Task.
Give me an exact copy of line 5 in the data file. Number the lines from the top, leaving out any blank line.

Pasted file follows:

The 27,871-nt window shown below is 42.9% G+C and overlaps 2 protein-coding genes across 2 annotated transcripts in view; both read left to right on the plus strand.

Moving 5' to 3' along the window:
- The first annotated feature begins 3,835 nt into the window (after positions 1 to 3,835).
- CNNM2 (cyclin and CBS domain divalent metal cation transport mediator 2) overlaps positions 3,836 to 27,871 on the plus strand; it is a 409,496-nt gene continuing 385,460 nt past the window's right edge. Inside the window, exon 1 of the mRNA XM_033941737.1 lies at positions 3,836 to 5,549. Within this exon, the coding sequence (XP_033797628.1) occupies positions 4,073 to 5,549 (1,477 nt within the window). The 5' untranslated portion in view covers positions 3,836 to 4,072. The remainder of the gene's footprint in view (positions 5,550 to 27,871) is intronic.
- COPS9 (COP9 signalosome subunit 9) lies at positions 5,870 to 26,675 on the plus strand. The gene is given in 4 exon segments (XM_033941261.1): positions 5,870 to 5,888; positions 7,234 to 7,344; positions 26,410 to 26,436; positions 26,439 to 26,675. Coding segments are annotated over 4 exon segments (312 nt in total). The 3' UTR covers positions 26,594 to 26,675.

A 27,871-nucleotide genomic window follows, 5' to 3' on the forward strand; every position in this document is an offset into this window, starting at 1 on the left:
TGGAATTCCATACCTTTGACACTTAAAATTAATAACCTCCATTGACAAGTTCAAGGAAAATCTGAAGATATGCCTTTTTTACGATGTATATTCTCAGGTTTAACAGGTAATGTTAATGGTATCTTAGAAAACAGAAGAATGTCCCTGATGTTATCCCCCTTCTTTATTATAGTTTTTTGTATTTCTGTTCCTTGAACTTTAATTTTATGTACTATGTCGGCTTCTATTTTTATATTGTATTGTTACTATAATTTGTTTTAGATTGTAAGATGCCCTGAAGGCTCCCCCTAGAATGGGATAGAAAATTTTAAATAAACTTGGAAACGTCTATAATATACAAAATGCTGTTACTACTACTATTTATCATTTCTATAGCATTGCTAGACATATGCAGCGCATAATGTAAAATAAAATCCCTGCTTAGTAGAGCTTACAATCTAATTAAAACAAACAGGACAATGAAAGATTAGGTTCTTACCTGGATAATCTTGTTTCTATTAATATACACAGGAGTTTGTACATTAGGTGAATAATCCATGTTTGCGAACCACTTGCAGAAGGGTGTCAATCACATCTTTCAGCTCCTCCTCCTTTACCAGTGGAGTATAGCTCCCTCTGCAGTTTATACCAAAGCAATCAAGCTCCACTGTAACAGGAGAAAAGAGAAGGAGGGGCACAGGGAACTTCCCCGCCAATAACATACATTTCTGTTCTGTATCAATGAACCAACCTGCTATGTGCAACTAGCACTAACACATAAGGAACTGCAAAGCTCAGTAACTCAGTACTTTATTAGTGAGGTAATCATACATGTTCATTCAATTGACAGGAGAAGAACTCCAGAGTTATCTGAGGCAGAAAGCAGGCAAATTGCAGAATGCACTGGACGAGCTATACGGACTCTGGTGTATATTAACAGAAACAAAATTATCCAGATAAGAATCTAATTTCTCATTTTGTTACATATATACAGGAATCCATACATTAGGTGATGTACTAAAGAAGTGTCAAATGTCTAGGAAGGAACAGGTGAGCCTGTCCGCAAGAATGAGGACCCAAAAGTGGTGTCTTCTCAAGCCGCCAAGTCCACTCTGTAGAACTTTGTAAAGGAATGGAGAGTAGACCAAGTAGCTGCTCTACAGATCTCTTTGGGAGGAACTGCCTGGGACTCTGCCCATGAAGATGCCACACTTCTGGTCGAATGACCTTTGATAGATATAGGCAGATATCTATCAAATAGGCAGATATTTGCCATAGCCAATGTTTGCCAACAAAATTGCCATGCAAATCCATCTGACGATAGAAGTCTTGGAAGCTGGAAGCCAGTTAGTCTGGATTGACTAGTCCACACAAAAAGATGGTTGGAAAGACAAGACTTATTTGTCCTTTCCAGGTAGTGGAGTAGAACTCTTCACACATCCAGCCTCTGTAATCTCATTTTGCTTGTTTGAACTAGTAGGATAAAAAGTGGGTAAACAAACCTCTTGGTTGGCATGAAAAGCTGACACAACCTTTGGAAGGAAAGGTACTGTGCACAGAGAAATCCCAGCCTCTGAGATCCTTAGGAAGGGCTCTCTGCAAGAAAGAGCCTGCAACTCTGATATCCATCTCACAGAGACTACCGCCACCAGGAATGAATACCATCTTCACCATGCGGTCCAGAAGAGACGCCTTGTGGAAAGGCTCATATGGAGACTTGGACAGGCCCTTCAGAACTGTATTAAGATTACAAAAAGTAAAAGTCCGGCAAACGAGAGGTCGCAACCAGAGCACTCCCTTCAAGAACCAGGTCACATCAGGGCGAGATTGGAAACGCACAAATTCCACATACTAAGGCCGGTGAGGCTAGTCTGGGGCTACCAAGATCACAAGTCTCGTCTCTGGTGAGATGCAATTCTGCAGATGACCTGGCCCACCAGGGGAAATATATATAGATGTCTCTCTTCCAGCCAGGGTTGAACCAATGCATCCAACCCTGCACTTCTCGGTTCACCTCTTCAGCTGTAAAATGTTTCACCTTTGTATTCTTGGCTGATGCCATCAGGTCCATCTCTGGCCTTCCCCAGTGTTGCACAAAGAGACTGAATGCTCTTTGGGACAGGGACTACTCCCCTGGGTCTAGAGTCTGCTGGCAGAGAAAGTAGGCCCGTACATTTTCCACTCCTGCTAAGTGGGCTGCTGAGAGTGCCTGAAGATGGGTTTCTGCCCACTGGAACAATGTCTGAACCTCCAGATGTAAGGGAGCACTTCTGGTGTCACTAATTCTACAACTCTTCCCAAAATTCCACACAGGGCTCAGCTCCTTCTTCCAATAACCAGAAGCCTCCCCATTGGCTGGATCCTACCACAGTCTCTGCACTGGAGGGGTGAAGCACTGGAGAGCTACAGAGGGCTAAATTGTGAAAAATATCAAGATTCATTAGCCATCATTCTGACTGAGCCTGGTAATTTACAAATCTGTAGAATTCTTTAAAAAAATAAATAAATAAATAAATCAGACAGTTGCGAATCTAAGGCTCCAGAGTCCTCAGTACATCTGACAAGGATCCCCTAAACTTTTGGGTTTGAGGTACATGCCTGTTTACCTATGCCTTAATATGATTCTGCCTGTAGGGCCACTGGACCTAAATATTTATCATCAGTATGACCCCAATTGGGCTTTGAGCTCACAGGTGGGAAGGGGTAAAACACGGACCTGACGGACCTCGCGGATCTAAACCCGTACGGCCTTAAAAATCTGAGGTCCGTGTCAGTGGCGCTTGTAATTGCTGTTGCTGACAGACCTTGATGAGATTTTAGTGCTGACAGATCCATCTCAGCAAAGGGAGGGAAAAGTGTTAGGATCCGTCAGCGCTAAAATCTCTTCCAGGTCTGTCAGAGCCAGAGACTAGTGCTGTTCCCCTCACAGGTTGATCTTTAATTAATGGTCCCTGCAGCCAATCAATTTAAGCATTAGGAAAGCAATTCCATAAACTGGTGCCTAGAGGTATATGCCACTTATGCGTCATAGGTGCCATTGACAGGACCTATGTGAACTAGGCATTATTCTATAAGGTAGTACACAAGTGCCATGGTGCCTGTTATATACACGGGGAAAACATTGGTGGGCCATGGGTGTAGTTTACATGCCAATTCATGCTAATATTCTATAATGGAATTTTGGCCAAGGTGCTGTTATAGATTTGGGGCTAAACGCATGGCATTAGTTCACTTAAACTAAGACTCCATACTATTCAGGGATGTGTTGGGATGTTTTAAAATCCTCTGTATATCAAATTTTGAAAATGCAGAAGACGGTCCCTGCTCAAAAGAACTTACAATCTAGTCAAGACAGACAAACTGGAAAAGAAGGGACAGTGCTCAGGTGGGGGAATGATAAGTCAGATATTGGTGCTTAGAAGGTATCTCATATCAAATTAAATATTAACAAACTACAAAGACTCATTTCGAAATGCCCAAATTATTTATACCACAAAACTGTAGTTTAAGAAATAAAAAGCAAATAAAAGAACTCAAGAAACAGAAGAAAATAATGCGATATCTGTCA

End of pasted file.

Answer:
- COPS9 (COP9 signalosome subunit 9) lies at positions 5,870 to 26,675 on the plus strand. The gene is given in 4 exon segments (XM_033941261.1): positions 5,870 to 5,888; positions 7,234 to 7,344; positions 26,410 to 26,436; positions 26,439 to 26,675. Coding segments are annotated over 4 exon segments (312 nt in total). The 3' UTR covers positions 26,594 to 26,675.